Hidden Figures

Hidden Figures (Theodore Melfi, 2016) 3.5/5

Theodore Melfi’s follow-up to the well received ‘St Vincent’ is a solid and heartwarming hidden figuresbiopic of three black women working for NASA during the 1960’s. Played by Taraji. P Henson (Katherine Johnson), Octavia Spencer (Dorothy Vaughan) and Janelle Monae (Mary Jackson), they light up the screen as their real life counterparts. What’s more, it is their chemistry that really elevate the course material and keep this film over the hedge of ‘just another history movie’.

Everything works well here, from the original score, cinematography and editing, it all creates a seamless character study of these three extraordinary women. Indeed, Henson really steps up as the lead as the story begins and ends with her personal development. However, even though it is set within the ever increasing racial tension of segregation, it slightly glosses over this in favour of a seamless and classic storytelling device. In fact, most of the historical events are played either through suppoirting characters or within montage sequences.

There is no denying that this is a timely film to be released, but as we have already discussed, there is little poking at real life issues here. In fact, the narrative is heavily focussed on what made these women so influential, and that is their work within NASA itself.

Nominated for three Academy Awards including Best Picture, Hidden Figures deserves its plaudits for its technological prowess. Indeed, this would make a great companion piece to the 2011 hit ‘The Help’.

In sum, if you are searching for something heartwarming and incredibly relevant then this realy is something worthwhile (If the slightest bit sanitised).


Arrival (Denis Villeneuve, 2016) 4/5

Villeneuve’s follow-up to the astounding drugs war thriller Sicario comes a similar tale of arrival_movie_posterfemale empowerment, this time under the guise of an alien invasion. Now, before you think this is going to be Independence Day 4 (heaven forbid), it isn’t. Instead what you have here is a masterclass in suspense, intellect and an amazing lead performance by Amy – Gimme an Oscar already – Adams.

Now the plot is fairly simple in structure, a University lecturer in Linguistics called Louise is tasked to join Forrest Whittaker’s team to decipher the reason why alien pods have sprouted around the globe. In order to communicate with them, they have to understand their language and in their very own version of extragalactic pictionary they do this.

As the film progresses it becomes clear that this isn’t your usual science fiction film, for one, it is beautiful to look at and Bradford Young’s (Selma) cinematography is so simple in it’s effectiveness. As well as this, the music by Johann Johannsson’s transports you to an alternate atmosphere when coming into contact with the ‘Heptapods’, which are our lovely foreign visitors.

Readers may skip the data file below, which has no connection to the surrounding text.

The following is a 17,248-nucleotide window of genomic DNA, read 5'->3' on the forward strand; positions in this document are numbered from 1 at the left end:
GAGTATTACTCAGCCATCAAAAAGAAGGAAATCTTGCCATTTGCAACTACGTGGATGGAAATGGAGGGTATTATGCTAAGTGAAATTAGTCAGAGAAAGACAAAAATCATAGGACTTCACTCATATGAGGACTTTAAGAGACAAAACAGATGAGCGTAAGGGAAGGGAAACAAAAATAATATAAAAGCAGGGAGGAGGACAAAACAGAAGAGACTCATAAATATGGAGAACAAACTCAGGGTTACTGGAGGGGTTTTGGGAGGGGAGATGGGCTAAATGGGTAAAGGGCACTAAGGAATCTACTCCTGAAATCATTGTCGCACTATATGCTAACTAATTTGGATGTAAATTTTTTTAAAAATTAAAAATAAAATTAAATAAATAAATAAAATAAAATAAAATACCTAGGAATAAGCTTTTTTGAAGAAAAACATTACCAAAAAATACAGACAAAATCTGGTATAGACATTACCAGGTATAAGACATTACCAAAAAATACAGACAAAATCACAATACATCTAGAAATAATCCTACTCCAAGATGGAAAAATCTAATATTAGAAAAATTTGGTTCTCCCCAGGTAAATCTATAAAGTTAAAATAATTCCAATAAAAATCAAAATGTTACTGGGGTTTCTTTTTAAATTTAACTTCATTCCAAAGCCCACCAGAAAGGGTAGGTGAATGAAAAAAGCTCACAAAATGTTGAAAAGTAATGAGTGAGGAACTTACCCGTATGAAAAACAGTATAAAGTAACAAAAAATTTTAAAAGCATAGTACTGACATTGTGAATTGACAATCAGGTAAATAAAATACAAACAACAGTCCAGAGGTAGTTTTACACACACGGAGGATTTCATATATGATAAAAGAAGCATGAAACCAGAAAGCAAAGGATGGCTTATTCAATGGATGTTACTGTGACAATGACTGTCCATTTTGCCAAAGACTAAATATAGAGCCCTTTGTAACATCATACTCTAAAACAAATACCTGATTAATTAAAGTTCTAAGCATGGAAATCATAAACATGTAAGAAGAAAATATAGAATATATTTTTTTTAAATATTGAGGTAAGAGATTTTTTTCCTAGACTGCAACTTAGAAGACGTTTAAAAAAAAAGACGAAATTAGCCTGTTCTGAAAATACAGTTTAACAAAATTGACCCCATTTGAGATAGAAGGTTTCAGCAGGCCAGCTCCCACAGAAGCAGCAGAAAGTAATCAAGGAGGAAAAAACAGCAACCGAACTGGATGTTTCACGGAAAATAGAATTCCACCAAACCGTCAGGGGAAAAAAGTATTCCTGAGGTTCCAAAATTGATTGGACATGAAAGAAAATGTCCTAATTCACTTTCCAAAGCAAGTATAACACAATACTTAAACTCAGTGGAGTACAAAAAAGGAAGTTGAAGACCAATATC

I couldn’t also help but notice the timely arrival (sorry, couldn’t help myself) of this film. With a Brexit UK and a Trump USA, the whole narrative is yearning for cross-border communication, most notably between China and Russia, which makes for even more intriguing viewing.

In sum, Amy Adams towers in this film with another fantastic performance. Villenueve has shown once again that subtletly can create great power in this thinking mans science fiction wonder.

The Jungle Book

The Jungle Book (Jon Favreau, 2016) 4/5

The cleverness of Disney is it’s ability to continually create films with mass appeal. In this


case, by using the 1967 animation version of Rudyard Kipling’s eponymous works and transforming it into a modern creation, it draws in audiences of old and young. By having Jon Favreau at the helm, there was always going to be a slight reticence to the project, would he go in guns blazing a la Iron Man? Suprisingly Not. What we have here is a tender, dramatic and above all magical journey seen entirely through the eyes of protagonist mancub Mowgli.

All of our favourite characters from the original film are here; Bagheera (Ben Kingsley), Baloo (Bill Murray), Akela (Giancarlo Esposito), Raksha (Lupita Nyong’o), Kaa (Scarlett Johansson), King Louis (Christopher Walken) and Shere Khan (Idris Elba). Such is the star quality on offer here, all of these fine actors are on top form; although Johansson’s hypnotic reptile does sound like a cut away from Her, which can be a little disconcerting within this context.

The whole design of this film, steers well away from it being overly cutesy and suffocatingly sentimental. This has largely to do with it’s spellbinding special effects, Bill Pope’s cinematography and Christopher Glass’ production design. If there is one thing that this remake could have done without, it is actually the inclusion of the music numbers. With such grandiose surroundings, the songs seem to detract than add anything.

In sum, this next addition to the live action arsenal of Disney’s classic tale is an astounding visual experience that will have you engrossed throughout. It is a shame then that Universal feels the need to do another one in 2018, this time headed by Benedict Cumberbatch.